These monopoles would be free-floating particles, at liberty to flit about the vacuum of space. But in 2008, three theoretical physicists—Claudio Castelnovo, Roderich Moessner, and Shivaji Sondhi—argued that we should be able to find something like them inside special crystals on Earth. Such monopoles wouldn’t be fundamental particles; they would exist only in the material and would form from the collective behavior of other particles. But they would technically be single magnetic charges, and they would interact with one another in much the same way that fundamental monopoles probably would.
The team proposed looking for these trapped monopoles at temperatures close to absolute zero in spin ice, a peculiar class of materials with ions arranged in four-sided pyramids called tetrahedra. These tetrahedra are stacked together to make a crystal called a pyrochlore.
The atoms at each corner of the pyramids in a pyrochlore are magnetic dipoles. Just like a bar magnet, they have a magnetic field that emerges from one side (what physicists tend to call “north” by convention) and curves around the atom so that it eventually enters the opposite end (“south”). As shorthand, physicists represent this magnetic field as a north-pointing arrow centered on the atom. This arrow is an indicator of magnetism, and it also corresponds to the atom’s “spin”—its intrinsic angular momentum. Spin is a quantum mechanical concept: Atoms may not physically spin, but their angular momentum is reflected in other ways, such as the trajectories that daughter particles take when radioactive atoms decay.
Just like bar magnets, these spins interact with one another electromagnetically and try to align themselves so that they are parallel or antiparallel to one another. But what makes spin ices special—and what gives them their name—are the configurations these spins are forced into by the geometry of the crystal.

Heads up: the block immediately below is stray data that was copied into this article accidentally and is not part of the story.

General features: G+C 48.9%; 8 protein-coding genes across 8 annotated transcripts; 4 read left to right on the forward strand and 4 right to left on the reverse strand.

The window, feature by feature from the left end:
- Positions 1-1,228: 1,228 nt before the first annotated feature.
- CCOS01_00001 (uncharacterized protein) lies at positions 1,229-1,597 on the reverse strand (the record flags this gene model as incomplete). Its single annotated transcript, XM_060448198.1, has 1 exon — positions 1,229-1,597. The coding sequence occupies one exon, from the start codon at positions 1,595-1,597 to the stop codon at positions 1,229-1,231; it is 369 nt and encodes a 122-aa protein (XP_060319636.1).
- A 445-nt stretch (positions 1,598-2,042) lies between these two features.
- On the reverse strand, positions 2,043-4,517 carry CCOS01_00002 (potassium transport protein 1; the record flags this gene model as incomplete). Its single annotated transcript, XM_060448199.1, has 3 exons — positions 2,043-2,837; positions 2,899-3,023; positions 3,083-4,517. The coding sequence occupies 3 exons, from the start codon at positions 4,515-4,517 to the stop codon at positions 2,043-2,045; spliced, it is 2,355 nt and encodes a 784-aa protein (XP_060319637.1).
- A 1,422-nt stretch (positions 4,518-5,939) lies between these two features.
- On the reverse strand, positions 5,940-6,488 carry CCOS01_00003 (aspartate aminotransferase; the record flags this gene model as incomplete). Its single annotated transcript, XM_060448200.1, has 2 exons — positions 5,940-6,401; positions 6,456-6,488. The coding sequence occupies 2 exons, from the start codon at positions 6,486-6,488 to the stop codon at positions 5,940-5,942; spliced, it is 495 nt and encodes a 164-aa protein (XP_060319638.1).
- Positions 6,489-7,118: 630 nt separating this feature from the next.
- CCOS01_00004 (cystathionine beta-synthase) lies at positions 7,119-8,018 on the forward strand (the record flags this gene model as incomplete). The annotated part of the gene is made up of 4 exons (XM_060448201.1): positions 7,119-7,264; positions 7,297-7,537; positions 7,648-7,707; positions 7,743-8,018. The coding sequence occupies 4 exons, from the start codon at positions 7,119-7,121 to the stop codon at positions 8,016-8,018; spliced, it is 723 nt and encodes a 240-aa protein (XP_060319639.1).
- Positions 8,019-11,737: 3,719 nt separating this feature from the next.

When the temperature of the crystalline material is relatively high, the forces that try to align the spins are easily overwhelmed by thermal fluctuations. The spins are oriented at random and can easily change direction. When the material is cooled to just a few degrees above absolute zero, the forces between spins begin to dominate. The spins of the atoms naturally begin to align into the lowest, most stable energy state: a configuration in which two of each tetrahedron’s four spins point toward the center of the pyramid and two point outward.
This “two-in, two-out” configuration is called the ice rule, so called because it’s analogous to the way that hydrogen bonds form in ordinary water-ice crystals. For each oxygen atom, two hydrogen ions sit close in and two sit farther away. Spin ices tend to obey the ice rule, but the alignment process isn’t perfect. Sometimes defects form as the sample cools. In other cases, a bit of thermal energy can cause a spin to flip its orientation. In the end, some tetrahedra wind up with three spins pointing in or out and just one in the opposite direction. Researchers have known about these rule violations for a while, but Castelnovo and his colleagues argued that they might have a much bigger physical significance.
Because magnetic fields extend well beyond each atom, the researchers suggested that we think of the spin on each atom as an extended dumbbell. The connecting bar is centered on the atom’s nucleus and ends in two distinct magnetic charges: a north pole at the center of one tetrahedron and a south pole at the center of another. When you look at the center of one of those tetrahedra, the poles from the four corners will either cancel each other out or add together.